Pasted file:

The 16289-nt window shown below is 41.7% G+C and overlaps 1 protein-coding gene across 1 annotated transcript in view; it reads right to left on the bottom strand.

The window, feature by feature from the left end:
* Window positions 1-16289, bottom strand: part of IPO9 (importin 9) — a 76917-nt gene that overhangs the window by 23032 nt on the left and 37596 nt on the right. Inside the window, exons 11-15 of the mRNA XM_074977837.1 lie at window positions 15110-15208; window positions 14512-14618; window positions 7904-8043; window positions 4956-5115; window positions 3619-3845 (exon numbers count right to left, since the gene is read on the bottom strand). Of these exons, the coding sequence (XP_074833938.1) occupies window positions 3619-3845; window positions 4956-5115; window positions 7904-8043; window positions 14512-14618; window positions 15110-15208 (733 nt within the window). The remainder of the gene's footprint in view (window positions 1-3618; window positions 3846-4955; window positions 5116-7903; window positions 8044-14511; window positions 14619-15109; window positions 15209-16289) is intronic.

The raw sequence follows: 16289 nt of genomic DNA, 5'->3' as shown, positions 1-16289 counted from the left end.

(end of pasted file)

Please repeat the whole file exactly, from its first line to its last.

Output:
The 16289-nt window shown below is 41.7% G+C and overlaps 1 protein-coding gene across 1 annotated transcript in view; it reads right to left on the bottom strand.

The window, feature by feature from the left end:
* Window positions 1-16289, bottom strand: part of IPO9 (importin 9) — a 76917-nt gene that overhangs the window by 23032 nt on the left and 37596 nt on the right. Inside the window, exons 11-15 of the mRNA XM_074977837.1 lie at window positions 15110-15208; window positions 14512-14618; window positions 7904-8043; window positions 4956-5115; window positions 3619-3845 (exon numbers count right to left, since the gene is read on the bottom strand). Of these exons, the coding sequence (XP_074833938.1) occupies window positions 3619-3845; window positions 4956-5115; window positions 7904-8043; window positions 14512-14618; window positions 15110-15208 (733 nt within the window). The remainder of the gene's footprint in view (window positions 1-3618; window positions 3846-4955; window positions 5116-7903; window positions 8044-14511; window positions 14619-15109; window positions 15209-16289) is intronic.

The raw sequence follows: 16289 nt of genomic DNA, 5'->3' as shown, positions 1-16289 counted from the left end.